Because this mass of evidence supports each of his convictions—for the murders of Justin, Ricky, and Kim, for assisting Wedding by communicating police action at the crime scene and by disposing of evidence, and for auto theft—no error in giving the accomplice instruction prejudiced Cardosi's substantial rights, so the trial court didn't abuse its discretion.

V. The trial court didn't manifestly abuse its discretion when—consistent with the jury's binding recommendation—it sentenced Cardosi to life without parole.

Because trial courts enjoy wide discretion in sentencing, we'll reverse a sentence “ ‘only upon a showing of a manifest abuse of that discretion.’ ” Weisheit v. State, 26 N.E.3d 3, 19 (Ind. 2015) (quoting Sims v. State, 585 N.E.2d 271, 272 (Ind. 1992)).

Cardosi asserts that the “trial court erred by considering non-statutory aggravating circumstances” (the “brutality” of the murders) when sentencing him to life without parole. Br. of Appellant at 29. Specifically, Cardosi asserts the trial court violated the mandate of Bivins v. State, which held that judges and juries are confined to considering aggravators specified in the statute permitting the death penalty or life without parole. 642 N.E.2d 928, 955 (Ind. 1994); see I.C. § 35-50-2-9.

But the trial court's consideration of any non-statutory aggravating circumstance was inconsequential because “there is only one sentencing determination, which is made by the jury, and the judge must apply the jury's determination.” Stroud v. State, 809 N.E.2d 274, 287 (Ind. 2004). In other words, any later musing by the judge was irrelevant when the court was bound by the jury's recommendation of life without parole. See, e.g., McCallister, 91 N.E.3d at 565 (“It was the jury, not the court, that found the ․ aggravator beyond a reasonable doubt, weighed it against mitigating circumstances, and unanimously determined the proper sentence was life without parole.”). Here, the jury recommended life without parole based solely on statutory aggravators with no evidence showing it considered any other aggravating circumstances.7

And even if the jury or trial court had considered non-statutory aggravators, a sentence may still be upheld if other valid aggravating circumstances exist. Baumholser v. State, 62 N.E.3d 411, 417 (Ind. Ct. App. 2016), trans. denied. The jury determined that the State had proven three statutory aggravators. Despite potentially challenging the sufficiency of the “burglary” and “robbery” aggravators,8 Cardosi doesn't dispute the “multiple-murder” aggravator, an aggravating circumstance this Court considers especially weighty. See Isom v. State, 31 N.E.3d 469, 494 (Ind. 2015). Because this weighty aggravator found by the jury remains uncontested, Cardosi's sentence of life without parole is independently supported by a valid statutory aggravating circumstance. We conclude that the trial court didn't abuse its discretion by sentencing Cardosi to life without parole.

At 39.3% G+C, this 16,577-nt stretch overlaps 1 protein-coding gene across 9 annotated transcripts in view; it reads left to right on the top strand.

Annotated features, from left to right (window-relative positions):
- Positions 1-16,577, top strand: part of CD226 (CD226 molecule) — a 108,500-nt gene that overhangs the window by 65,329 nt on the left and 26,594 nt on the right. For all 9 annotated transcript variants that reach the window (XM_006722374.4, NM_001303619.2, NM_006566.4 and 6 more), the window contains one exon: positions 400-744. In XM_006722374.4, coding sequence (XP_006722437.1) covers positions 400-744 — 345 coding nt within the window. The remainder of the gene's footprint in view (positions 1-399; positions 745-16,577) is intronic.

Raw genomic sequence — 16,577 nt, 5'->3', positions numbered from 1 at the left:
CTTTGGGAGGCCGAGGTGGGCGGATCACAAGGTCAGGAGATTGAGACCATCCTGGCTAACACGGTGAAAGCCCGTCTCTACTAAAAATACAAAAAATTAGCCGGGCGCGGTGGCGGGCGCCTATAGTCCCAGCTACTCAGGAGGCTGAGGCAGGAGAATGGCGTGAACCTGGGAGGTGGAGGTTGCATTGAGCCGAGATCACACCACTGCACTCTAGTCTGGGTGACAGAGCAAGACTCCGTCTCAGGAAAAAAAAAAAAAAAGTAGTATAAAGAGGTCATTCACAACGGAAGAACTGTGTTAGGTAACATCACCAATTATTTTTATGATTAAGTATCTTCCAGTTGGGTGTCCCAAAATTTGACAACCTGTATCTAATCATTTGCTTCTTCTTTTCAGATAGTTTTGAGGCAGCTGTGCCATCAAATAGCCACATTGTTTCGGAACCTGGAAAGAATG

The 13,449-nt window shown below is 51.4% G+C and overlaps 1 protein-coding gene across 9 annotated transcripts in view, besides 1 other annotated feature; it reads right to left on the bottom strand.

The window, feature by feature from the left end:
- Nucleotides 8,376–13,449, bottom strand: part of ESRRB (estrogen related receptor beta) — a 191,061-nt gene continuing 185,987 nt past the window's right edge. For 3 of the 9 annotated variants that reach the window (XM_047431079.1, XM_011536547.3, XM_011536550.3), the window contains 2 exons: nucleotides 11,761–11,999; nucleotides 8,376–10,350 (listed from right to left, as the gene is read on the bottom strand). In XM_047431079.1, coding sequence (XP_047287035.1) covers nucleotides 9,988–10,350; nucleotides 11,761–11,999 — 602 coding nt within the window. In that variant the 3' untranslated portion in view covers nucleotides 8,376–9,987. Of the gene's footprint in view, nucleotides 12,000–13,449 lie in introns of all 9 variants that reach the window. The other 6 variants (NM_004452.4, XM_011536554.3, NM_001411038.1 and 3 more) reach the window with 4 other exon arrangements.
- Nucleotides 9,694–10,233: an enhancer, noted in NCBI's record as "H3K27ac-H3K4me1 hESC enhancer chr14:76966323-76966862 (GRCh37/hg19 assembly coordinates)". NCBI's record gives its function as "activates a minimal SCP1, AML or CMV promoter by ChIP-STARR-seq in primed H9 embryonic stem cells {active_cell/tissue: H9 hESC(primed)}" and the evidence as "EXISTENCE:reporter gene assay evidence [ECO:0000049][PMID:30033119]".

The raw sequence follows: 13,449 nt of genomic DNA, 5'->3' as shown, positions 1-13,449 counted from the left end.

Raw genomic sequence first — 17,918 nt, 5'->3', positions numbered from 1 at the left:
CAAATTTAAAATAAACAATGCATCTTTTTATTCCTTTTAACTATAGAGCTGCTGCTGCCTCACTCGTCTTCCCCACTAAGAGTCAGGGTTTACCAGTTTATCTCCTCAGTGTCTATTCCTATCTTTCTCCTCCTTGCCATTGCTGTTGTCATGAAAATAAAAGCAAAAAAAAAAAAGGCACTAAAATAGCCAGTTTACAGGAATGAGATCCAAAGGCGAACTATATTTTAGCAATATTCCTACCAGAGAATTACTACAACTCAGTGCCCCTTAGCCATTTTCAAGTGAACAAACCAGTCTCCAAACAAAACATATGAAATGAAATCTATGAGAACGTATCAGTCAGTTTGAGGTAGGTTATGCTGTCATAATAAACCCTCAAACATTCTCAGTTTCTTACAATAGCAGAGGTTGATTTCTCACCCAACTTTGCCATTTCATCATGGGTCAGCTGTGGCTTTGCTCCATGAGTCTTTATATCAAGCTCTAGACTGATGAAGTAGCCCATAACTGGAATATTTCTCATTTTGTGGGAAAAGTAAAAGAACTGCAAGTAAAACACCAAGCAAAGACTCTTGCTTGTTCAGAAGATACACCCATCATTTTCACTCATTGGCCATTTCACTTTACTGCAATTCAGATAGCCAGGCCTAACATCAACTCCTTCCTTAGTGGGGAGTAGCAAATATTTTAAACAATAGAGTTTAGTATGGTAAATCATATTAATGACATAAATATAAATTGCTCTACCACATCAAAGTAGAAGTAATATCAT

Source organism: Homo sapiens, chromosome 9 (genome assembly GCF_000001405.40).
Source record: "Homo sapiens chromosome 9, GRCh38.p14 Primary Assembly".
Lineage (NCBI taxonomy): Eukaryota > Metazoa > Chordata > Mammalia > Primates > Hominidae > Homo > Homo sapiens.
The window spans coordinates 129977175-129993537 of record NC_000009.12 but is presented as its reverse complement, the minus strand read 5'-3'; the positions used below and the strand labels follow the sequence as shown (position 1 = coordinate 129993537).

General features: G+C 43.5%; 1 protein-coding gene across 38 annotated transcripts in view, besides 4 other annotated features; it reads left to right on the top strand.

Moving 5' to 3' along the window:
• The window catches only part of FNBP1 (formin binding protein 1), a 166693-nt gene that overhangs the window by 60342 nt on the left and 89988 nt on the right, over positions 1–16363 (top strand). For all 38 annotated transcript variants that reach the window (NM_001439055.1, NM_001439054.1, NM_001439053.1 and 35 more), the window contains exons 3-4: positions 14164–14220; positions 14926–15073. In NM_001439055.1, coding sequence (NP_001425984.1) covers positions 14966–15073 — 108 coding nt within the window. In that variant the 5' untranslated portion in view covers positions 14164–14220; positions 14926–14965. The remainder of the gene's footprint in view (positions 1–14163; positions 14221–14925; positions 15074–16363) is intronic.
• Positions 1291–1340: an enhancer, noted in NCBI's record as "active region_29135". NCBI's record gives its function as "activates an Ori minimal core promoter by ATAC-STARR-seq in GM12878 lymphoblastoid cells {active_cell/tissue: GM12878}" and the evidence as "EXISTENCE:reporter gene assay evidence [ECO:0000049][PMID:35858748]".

We affirm Cardosi's convictions and sentence because (I) sufficient evidence supports Cardosi's auto-theft conviction and we needn't address his felony-murder challenge, (II) any error in the trial court's admonishments wasn't fundamental, (III) the trial court didn't violate Cardosi's Confrontation Clause rights, (IV) any error in reading the withdrawn accomplice liability instruction was harmless, and (V) the trial court didn't manifestly abuse its discretion when it sentenced Cardosi to life without parole.


1.   This wasn't the first time that officers had been to that house. A few months earlier, officers found a baggie of marijuana on the lawn when they were dispatched there after Ricky and Kim reported that masked burglars stole money from them.

2.   In a sentencing order issued after the hearing, the trial court, on top of memorializing all the factors it discussed at the hearing, also noted “that the acts were committed at a time of the day when the victims were most vulnerable when the victims were asleep and had no meaningful way to defend themselves and that the crimes were calculated with a co-perpetrator.” App. Vol. III, p. 105.

3.   In his appellant's brief, Cardosi cites Indiana Code section 34-36-1-5 for the proposition that the trial court erred by inconsistently admonishing the jury. But that statute applies to civil cases, while here we are presented with a criminal case. Generally, appellate arguments “must be supported by citations to the authorities” on which they rely. Ind. Appellate Rule 46(A)(8)(a). And failing to do so “waives those arguments for our review.” Pierce v. State, 29 N.E.3d 1258, 1267 (Ind. 2015). Whenever possible, however, “we prefer to resolve cases on the merits instead of on procedural grounds like waiver.” Id. (internal quotation marks removed). Despite Cardosi citing the wrong statute to support his argument, his “non-compliance with the rule” doesn't “impede our consideration of the issue raised” because we can readily determine that section 34-36-1-5's criminal equivalent is section 35-37-2-4(a). See id. (internal quotation marks removed).